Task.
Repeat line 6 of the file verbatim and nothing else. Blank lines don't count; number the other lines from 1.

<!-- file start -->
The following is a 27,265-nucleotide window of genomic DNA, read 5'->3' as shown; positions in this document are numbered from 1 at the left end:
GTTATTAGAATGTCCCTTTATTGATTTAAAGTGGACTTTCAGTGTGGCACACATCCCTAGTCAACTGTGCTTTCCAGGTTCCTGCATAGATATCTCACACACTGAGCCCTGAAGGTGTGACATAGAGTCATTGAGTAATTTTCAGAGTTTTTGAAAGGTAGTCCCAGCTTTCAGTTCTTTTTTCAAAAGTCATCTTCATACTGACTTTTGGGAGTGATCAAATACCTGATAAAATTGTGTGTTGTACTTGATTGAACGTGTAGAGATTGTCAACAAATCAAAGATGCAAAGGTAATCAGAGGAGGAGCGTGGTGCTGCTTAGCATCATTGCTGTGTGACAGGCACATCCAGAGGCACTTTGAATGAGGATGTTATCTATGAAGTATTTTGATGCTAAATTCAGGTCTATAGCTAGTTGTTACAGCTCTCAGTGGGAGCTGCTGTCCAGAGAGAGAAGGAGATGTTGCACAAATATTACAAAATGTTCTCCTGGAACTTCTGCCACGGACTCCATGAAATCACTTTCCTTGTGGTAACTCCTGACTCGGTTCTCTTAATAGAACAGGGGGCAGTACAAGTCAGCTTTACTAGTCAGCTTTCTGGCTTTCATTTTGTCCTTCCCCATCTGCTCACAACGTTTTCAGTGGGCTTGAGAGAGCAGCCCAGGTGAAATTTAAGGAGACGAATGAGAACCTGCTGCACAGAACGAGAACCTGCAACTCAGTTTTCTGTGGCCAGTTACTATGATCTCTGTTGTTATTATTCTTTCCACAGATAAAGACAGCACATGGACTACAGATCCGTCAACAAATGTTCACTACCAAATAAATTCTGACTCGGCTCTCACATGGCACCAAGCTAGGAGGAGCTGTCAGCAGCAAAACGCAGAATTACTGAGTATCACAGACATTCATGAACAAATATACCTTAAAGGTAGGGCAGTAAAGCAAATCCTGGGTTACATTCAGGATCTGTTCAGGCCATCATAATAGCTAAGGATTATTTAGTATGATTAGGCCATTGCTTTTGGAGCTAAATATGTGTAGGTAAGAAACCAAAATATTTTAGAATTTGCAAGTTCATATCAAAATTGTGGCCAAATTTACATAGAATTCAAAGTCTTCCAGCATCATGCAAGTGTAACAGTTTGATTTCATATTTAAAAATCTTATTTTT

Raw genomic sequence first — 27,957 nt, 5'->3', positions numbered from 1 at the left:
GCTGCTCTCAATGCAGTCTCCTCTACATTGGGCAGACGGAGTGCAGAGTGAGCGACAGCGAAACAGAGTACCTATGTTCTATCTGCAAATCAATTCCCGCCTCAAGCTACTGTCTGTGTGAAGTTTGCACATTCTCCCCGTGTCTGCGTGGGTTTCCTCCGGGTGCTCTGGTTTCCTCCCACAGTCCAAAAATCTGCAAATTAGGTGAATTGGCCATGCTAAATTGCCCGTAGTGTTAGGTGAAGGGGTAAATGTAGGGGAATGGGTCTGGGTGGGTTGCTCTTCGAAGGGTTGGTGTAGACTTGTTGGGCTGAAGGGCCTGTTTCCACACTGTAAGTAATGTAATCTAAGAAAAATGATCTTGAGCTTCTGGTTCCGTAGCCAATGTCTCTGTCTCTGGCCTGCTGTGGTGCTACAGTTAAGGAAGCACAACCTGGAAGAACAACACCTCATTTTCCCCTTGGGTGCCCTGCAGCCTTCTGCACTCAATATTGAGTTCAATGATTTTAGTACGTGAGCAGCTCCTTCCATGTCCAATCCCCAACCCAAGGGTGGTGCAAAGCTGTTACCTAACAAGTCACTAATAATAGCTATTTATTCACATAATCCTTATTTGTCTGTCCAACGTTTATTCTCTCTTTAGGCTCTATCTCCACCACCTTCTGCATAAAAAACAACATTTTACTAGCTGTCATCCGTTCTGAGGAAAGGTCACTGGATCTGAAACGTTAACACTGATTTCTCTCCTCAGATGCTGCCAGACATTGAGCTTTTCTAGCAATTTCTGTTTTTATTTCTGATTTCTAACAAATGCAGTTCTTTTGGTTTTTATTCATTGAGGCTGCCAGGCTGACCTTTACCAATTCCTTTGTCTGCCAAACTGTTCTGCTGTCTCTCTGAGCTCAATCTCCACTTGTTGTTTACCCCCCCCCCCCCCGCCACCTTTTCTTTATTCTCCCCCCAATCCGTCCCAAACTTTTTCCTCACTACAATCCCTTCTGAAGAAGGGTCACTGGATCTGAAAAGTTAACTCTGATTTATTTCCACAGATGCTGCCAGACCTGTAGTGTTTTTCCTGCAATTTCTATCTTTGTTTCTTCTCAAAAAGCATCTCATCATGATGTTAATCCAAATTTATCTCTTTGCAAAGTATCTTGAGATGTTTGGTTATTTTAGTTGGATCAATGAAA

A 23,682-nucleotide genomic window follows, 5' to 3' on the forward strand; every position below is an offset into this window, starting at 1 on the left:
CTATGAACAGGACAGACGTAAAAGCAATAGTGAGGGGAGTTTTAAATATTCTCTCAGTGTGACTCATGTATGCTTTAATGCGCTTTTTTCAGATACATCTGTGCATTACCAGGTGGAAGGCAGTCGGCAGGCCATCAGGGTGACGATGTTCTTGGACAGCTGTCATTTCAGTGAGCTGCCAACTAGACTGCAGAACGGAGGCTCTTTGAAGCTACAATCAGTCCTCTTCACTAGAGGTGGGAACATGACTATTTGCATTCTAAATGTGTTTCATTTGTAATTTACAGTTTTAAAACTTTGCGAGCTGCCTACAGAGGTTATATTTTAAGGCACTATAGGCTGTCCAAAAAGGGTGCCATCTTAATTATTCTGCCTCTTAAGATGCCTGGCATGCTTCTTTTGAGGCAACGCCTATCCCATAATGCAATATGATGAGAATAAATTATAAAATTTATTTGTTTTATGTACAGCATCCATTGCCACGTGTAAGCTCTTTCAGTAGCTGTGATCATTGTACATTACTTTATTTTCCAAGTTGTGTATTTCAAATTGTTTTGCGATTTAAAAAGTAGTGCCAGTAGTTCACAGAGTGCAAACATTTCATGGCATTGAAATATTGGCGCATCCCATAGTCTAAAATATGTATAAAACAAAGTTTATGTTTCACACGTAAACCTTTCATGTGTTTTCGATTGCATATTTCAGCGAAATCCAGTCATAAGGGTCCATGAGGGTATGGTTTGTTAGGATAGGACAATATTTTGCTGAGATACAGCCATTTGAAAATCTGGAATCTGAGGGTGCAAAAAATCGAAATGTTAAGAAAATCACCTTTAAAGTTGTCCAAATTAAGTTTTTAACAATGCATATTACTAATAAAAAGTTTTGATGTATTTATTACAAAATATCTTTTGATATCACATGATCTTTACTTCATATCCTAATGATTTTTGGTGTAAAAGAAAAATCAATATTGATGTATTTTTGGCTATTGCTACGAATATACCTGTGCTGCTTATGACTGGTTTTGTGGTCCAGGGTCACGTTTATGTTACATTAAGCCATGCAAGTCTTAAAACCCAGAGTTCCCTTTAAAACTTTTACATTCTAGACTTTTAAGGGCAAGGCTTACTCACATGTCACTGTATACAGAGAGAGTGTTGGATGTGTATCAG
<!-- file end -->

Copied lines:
CTATGAACAGGACAGACGTAAAAGCAATAGTGAGGGGAGTTTTAAATATTCTCTCAGTGTGACTCATGTATGCTTTAATGCGCTTTTTTCAGATACATCTGTGCATTACCAGGTGGAAGGCAGTCGGCAGGCCATCAGGGTGACGATGTTCTTGGACAGCTGTCATTTCAGTGAGCTGCCAACTAGACTGCAGAACGGAGGCTCTTTGAAGCTACAATCAGTCCTCTTCACTAGAGGTGGGAACATGACTATTTGCATTCTAAATGTGTTTCATTTGTAATTTACAGTTTTAAAACTTTGCGAGCTGCCTACAGAGGTTATATTTTAAGGCACTATAGGCTGTCCAAAAAGGGTGCCATCTTAATTATTCTGCCTCTTAAGATGCCTGGCATGCTTCTTTTGAGGCAACGCCTATCCCATAATGCAATATGATGAGAATAAATTATAAAATTTATTTGTTTTATGTACAGCATCCATTGCCACGTGTAAGCTCTTTCAGTAGCTGTGATCATTGTACATTACTTTATTTTCCAAGTTGTGTATTTCAAATTGTTTTGCGATTTAAAAAGTAGTGCCAGTAGTTCACAGAGTGCAAACATTTCATGGCATTGAAATATTGGCGCATCCCATAGTCTAAAATATGTATAAAACAAAGTTTATGTTTCACACGTAAACCTTTCATGTGTTTTCGATTGCATATTTCAGCGAAATCCAGTCATAAGGGTCCATGAGGGTATGGTTTGTTAGGATAGGACAATATTTTGCTGAGATACAGCCATTTGAAAATCTGGAATCTGAGGGTGCAAAAAATCGAAATGTTAAGAAAATCACCTTTAAAGTTGTCCAAATTAAGTTTTTAACAATGCATATTACTAATAAAAAGTTTTGATGTATTTATTACAAAATATCTTTTGATATCACATGATCTTTACTTCATATCCTAATGATTTTTGGTGTAAAAGAAAAATCAATATTGATGTATTTTTGGCTATTGCTACGAATATACCTGTGCTGCTTATGACTGGTTTTGTGGTCCAGGGTCACGTTTATGTTACATTAAGCCATGCAAGTCTTAAAACCCAGAGTTCCCTTTAAAACTTTTACATTCTAGACTTTTAAGGGCAAGGCTTACTCACATGTCACTGTATACAGAGAGAGTGTTGGATGTGTATCAG